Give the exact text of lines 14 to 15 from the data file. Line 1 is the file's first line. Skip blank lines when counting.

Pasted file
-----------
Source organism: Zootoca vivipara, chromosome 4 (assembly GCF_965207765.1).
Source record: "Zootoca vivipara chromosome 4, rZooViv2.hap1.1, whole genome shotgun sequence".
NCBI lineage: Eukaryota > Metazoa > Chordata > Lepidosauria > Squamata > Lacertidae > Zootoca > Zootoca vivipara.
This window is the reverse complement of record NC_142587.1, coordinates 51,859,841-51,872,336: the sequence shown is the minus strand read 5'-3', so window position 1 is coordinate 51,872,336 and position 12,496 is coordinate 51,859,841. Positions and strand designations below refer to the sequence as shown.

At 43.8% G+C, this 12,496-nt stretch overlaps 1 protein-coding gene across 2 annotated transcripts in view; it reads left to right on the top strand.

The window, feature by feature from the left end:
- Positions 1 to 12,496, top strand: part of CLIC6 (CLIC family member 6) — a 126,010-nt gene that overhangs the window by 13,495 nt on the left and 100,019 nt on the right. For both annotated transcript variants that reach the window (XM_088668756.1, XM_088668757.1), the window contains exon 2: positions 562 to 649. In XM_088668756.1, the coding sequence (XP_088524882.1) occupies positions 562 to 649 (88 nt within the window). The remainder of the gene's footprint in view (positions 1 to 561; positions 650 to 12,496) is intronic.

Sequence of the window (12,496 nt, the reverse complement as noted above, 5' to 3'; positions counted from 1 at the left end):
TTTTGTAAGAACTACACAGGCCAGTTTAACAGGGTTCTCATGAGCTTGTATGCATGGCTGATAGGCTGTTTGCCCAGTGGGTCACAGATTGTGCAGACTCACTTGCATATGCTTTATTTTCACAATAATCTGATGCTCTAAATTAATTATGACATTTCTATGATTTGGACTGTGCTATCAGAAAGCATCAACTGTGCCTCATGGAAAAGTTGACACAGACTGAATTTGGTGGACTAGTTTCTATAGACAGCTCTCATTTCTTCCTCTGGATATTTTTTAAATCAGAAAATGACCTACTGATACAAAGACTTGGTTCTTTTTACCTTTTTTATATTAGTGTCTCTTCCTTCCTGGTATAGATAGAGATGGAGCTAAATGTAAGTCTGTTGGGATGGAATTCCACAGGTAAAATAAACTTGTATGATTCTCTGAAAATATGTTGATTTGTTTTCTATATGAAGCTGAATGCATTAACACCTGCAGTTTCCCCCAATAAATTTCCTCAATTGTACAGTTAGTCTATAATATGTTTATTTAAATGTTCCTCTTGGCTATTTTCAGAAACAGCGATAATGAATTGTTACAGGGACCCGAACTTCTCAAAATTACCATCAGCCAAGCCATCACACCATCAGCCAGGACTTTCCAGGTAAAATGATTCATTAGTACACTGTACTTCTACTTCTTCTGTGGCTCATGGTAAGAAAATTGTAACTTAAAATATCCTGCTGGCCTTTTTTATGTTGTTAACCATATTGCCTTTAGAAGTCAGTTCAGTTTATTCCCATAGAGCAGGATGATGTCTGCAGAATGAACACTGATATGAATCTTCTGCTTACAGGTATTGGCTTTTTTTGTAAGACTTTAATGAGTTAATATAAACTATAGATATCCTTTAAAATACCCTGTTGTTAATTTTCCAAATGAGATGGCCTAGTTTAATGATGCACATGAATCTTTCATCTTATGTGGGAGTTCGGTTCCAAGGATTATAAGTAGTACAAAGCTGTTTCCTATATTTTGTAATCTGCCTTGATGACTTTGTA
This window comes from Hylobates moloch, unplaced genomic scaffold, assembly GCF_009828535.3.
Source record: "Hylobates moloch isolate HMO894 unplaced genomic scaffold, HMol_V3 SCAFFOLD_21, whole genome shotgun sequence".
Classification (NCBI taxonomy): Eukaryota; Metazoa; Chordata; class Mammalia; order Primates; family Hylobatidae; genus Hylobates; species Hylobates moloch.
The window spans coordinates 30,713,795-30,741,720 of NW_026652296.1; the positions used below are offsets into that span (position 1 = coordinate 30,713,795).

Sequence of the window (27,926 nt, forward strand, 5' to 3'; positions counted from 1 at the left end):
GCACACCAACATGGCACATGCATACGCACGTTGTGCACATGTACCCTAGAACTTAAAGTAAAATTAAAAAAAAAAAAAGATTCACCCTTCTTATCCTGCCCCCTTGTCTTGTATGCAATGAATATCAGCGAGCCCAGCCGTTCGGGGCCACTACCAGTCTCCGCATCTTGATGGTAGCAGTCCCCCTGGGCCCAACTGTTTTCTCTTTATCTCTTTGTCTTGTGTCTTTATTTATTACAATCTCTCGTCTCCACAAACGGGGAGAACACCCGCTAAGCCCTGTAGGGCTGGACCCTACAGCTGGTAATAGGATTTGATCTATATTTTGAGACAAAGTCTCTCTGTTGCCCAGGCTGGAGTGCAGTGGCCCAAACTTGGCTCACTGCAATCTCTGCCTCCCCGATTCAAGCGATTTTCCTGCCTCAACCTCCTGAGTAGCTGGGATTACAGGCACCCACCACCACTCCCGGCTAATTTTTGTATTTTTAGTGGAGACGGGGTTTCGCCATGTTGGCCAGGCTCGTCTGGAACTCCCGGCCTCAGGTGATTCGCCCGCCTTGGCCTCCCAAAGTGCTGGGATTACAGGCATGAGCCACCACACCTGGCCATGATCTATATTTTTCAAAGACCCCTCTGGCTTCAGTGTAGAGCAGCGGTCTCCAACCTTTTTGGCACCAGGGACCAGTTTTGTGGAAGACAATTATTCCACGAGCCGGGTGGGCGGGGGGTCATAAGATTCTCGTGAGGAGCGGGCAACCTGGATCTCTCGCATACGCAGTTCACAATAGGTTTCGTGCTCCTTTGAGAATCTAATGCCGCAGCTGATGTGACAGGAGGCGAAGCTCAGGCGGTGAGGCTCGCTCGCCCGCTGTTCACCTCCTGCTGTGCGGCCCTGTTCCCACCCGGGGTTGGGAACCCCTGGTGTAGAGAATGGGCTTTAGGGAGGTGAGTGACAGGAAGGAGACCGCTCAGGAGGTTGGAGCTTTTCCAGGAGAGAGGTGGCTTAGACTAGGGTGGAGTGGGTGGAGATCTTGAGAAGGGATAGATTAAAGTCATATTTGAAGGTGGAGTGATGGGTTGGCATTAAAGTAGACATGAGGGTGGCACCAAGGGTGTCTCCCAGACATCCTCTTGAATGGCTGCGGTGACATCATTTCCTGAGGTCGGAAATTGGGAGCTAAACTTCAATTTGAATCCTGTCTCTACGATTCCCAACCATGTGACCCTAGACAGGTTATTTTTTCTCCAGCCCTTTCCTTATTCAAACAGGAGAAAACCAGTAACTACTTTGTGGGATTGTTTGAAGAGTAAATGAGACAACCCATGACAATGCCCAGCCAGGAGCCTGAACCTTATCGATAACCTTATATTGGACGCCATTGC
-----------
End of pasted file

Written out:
Sequence of the window (27,926 nt, forward strand, 5' to 3'; positions counted from 1 at the left end):
GCACACCAACATGGCACATGCATACGCACGTTGTGCACATGTACCCTAGAACTTAAAGTAAAATTAAAAAAAAAAAAAGATTCACCCTTCTTATCCTGCCCCCTTGTCTTGTATGCAATGAATATCAGCGAGCCCAGCCGTTCGGGGCCACTACCAGTCTCCGCATCTTGATGGTAGCAGTCCCCCTGGGCCCAACTGTTTTCTCTTTATCTCTTTGTCTTGTGTCTTTATTTATTACAATCTCTCGTCTCCACAAACGGGGAGAACACCCGCTAAGCCCTGTAGGGCTGGACCCTACAGCTGGTAATAGGATTTGATCTATATTTTGAGACAAAGTCTCTCTGTTGCCCAGGCTGGAGTGCAGTGGCCCAAACTTGGCTCACTGCAATCTCTGCCTCCCCGATTCAAGCGATTTTCCTGCCTCAACCTCCTGAGTAGCTGGGATTACAGGCACCCACCACCACTCCCGGCTAATTTTTGTATTTTTAGTGGAGACGGGGTTTCGCCATGTTGGCCAGGCTCGTCTGGAACTCCCGGCCTCAGGTGATTCGCCCGCCTTGGCCTCCCAAAGTGCTGGGATTACAGGCATGAGCCACCACACCTGGCCATGATCTATATTTTTCAAAGACCCCTCTGGCTTCAGTGTAGAGCAGCGGTCTCCAACCTTTTTGGCACCAGGGACCAGTTTTGTGGAAGACAATTATTCCACGAGCCGGGTGGGCGGGGGGTCATAAGATTCTCGTGAGGAGCGGGCAACCTGGATCTCTCGCATACGCAGTTCACAATAGGTTTCGTGCTCCTTTGAGAATCTAATGCCGCAGCTGATGTGACAGGAGGCGAAGCTCAGGCGGTGAGGCTCGCTCGCCCGCTGTTCACCTCCTGCTGTGCGGCCCTGTTCCCACCCGGGGTTGGGAACCCCTGGTGTAGAGAATGGGCTTTAGGGAGGTGAGTGACAGGAAGGAGACCGCTCAGGAGGTTGGAGCTTTTCCAGGAGAGAGGTGGCTTAGACTAGGGTGGAGTGGGTGGAGATCTTGAGAAGGGATAGATTAAAGTCATATTTGAAGGTGGAGTGATGGGTTGGCATTAAAGTAGACATGAGGGTGGCACCAAGGGTGTCTCCCAGACATCCTCTTGAATGGCTGCGGTGACATCATTTCCTGAGGTCGGAAATTGGGAGCTAAACTTCAATTTGAATCCTGTCTCTACGATTCCCAACCATGTGACCCTAGACAGGTTATTTTTTCTCCAGCCCTTTCCTTATTCAAACAGGAGAAAACCAGTAACTACTTTGTGGGATTGTTTGAAGAGTAAATGAGACAACCCATGACAATGCCCAGCCAGGAGCCTGAACCTTATCGATAACCTTATATTGGACGCCATTGC